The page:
I held out my hand, and he pressed the cold glass tumbler into my palm. I lifted the rim to my lips, sipped the thick burning heat, and this time I relished the taste.

  “Now, where were we?” I heard his voice coming from off to my left.

  I turned in the chair slightly so I was facing him. I realized even as I did so, how arbitrary that convention was. Facing a person when you spoke was a habit borne of eye contact. I was blindfolded, and thus facing him was pointless. I stayed as I was, though.

  “You were asking me to define the difference between sex, making love, and f**king. ”

  “Yes, precisely. ”

  I thought for several moments, composing my response. My “host” was an intelligent, articulate man, speaking as if he’d been very well educated. He had a hint of an accent, from somewhere in the United Kingdom, I thought, although it was faint enough that I couldn’t place it any more precisely. I had a feeling he would appreciate a considered response to his question. Why I cared whether he appreciated my response was, again, something I didn’t care to examine. I did, though, and I couldn’t deny it.

  “It’s about emotion, I think,” I said. “Sex is the clinical term, the context-less word for the act. It means nothing else, holds no meaning or importance beyond the mere physical act of engaging in sexual intercourse. Making love is…well, obviously it’s about love. It’s about the expression of the way you feel about someone. Fucking is…I guess I think about it as something crude. Rough and empty of emotion. Hard and fast. Although I guess it doesn’t have to be rough or hard, just…devoid of emotional exchange. You’d f**k someone you just met at the bar. You wouldn’t, and I think couldn’t, make love w
ith someone you just met. You have to know them, understand them, care about them, actually love them to make love, whereas you can f**k anyone, anytime, no emotions or connections required. ”

  “And have you personally experienced both?”

  I hesitated to answer. “I…I don’t know. I think so? I thought I was in love once. I thought what we had meant something. I’ve had sex, obviously. I’ve hooked up with guys I didn’t know super well, but I’ve never slept with any of them right away. It would have to be after a few dates. I guess I’ve got a three-date minimum, you could say. It’s not something I’ve ever laid out in so many words, but, now that I’m thinking about it, it’s true. I’ve never had sex with anyone I hadn’t been on at least three dates with—at a minimum. And I don’t always sleep with guys I’m dating. ”

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  “You didn’t answer my question, Kyrie. ”

  I sighed. “I don’t know, okay? I guess, yes, I have experienced both. With Matt it was sweet and meaningful, although we never said ‘I love you. ’ But the other guys I’ve slept with, it’s only been about the act, really, so according to my own definition, that would have been f**king. ” I was shocked to hear myself answering, so openly, such deeply personal questions. I wasn’t usually so forthcoming. “What about you? Have you experienced both?”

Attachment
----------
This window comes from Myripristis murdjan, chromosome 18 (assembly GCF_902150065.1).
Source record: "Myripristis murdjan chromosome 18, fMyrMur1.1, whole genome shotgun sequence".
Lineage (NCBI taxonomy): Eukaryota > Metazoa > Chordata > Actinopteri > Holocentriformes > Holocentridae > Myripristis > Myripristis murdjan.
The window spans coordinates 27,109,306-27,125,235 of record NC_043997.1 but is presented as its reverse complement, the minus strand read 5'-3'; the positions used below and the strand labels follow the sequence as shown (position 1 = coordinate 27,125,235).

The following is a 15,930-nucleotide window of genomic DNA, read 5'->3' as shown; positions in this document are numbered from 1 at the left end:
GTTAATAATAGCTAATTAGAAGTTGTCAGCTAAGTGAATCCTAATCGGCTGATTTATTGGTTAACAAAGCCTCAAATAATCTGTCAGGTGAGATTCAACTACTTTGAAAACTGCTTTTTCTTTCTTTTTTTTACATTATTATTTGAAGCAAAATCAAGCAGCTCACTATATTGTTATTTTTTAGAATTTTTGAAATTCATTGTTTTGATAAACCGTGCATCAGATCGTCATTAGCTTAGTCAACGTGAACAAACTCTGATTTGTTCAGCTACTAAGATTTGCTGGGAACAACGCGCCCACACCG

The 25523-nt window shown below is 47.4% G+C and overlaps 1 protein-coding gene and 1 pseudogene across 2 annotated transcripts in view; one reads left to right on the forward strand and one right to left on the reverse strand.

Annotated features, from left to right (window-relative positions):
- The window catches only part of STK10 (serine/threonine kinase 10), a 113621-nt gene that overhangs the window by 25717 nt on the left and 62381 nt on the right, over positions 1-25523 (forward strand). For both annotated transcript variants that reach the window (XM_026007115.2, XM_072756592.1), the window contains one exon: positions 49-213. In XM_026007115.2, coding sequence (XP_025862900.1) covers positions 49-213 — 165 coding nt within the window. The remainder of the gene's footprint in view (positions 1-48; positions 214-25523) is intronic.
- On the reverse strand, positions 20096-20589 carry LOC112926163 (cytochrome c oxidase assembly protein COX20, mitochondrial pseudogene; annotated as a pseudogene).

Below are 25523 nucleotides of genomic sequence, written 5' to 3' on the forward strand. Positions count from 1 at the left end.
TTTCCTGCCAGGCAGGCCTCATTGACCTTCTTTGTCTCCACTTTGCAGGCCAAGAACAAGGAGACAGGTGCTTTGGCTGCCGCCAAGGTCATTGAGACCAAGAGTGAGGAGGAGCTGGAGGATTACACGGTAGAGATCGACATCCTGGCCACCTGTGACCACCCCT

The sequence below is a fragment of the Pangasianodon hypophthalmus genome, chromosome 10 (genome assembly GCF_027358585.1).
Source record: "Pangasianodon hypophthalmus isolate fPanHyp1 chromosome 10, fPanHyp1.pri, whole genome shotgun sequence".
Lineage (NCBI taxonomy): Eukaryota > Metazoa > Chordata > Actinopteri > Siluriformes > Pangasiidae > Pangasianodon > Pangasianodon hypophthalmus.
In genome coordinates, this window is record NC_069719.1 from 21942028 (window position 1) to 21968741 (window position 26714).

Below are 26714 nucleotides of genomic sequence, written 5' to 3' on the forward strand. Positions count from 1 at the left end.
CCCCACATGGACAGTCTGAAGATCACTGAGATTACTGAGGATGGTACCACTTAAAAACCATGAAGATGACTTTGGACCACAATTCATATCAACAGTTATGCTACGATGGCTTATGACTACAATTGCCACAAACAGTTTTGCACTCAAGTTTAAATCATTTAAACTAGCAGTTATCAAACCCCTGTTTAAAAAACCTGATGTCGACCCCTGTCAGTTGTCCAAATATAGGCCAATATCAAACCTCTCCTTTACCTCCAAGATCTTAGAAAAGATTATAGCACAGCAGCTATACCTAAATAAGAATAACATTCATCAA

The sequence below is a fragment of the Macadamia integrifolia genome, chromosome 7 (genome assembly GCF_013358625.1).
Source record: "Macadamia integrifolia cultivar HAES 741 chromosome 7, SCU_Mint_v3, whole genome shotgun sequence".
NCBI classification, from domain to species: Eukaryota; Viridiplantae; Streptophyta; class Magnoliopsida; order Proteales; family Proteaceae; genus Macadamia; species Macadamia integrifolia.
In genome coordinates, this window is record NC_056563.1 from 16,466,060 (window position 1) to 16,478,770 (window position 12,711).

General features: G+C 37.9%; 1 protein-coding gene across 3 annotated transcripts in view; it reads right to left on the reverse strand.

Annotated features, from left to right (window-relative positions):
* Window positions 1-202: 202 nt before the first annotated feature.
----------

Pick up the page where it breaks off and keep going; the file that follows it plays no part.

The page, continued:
My question was met with a long moment of silence. I wasn’t sure he’d answer. But then he did. His voice was slow, as if he was thinking about his words as he spoke them. “No, I must confess I have not. I have never made love before. I have only f**ked, if we’re using your definitions. ”

  “What is your definition, then?”

  Another long silence, and the slowly spoken response. “There has only ever been the act, for me. It has always been devoid of meaning, devoid of emotion. That is by design, however. No one has ever meant anything to me. I have never let them, or wanted them to. My sexual partners have always been very carefully chosen for their willingness to engage in sex with me upon my terms. By contract, actually. Not a financial contract, as I have never paid for sex, but a contract of silence. Meaning, they can never speak of their time with me. ”

  “You’re very private, then. ”

  He actually laughed. “Oh, Kyrie. You have no idea how private I am. ”

  “Why?” The question came out of my mouth before I could stop it.

  Again the long, thoughtful silence. “The only reason I’m answering your questions is to put you at ease. Normally, I wouldn’t respond to such interrogatory conversational gambits. ” He sighed. “I do not trust, Kyrie. Not anyone. Not ever. I do not rely on anyone. I do not allow anyone past my walls. And by walls, I mean the literal walls of my home, and the metaphorical walls around my heart and my life. ”

  “You’ve been hurt. ” Again the words fell from my lips before I could stop them.

  “Haven’t we all?”

  “Yeah, I guess so. ” I took a long sip of my drink. “I still don’t understand what you want from me. Why we’re playing this game. ”

  “All I want from you, Kyrie, is you. ”

  “Then why…like this?” I gestured to the blindfold, and then away, meaning the way I was picked up. “Why the checks? Why the hired goon saying he was ‘collecting’ me? Why the blindfold and the…the mysteriousness? Why? If you wanted me, why not simply arrange to meet me?”

  “Would you have come?” I heard leather creak, and his voice sounded nominally closer, as if he’d leaned forward. “If I’d arranged so that we ‘accidentally’” —I heard the quotes around the word— “met, would you have believed me? What would I have said? ‘Oh, hello, Kyrie, I’m the guy who’s been sending you the checks. ’ I think not. And if I’d arranged a meeting and gotten to know you under what would be considered normal circumstances, and then eventually revealed that I was the one who’d sent the checks, would you not have been upset that I’d kept the truth from you? That knowledge would’ve tainted whatever relationship we’d established up to that point. Am I wrong?”

  I sighed. “I guess you’re right. I hadn’t thought about it that way. ”

  “I am a very honest man, Kyrie. Perhaps you’ve noticed that. I will say the exact truth. I wish all my interactions to be truthful. This way, the truth has been established from the outset. ”

  “Okay, I get that. But why the secrecy, then?”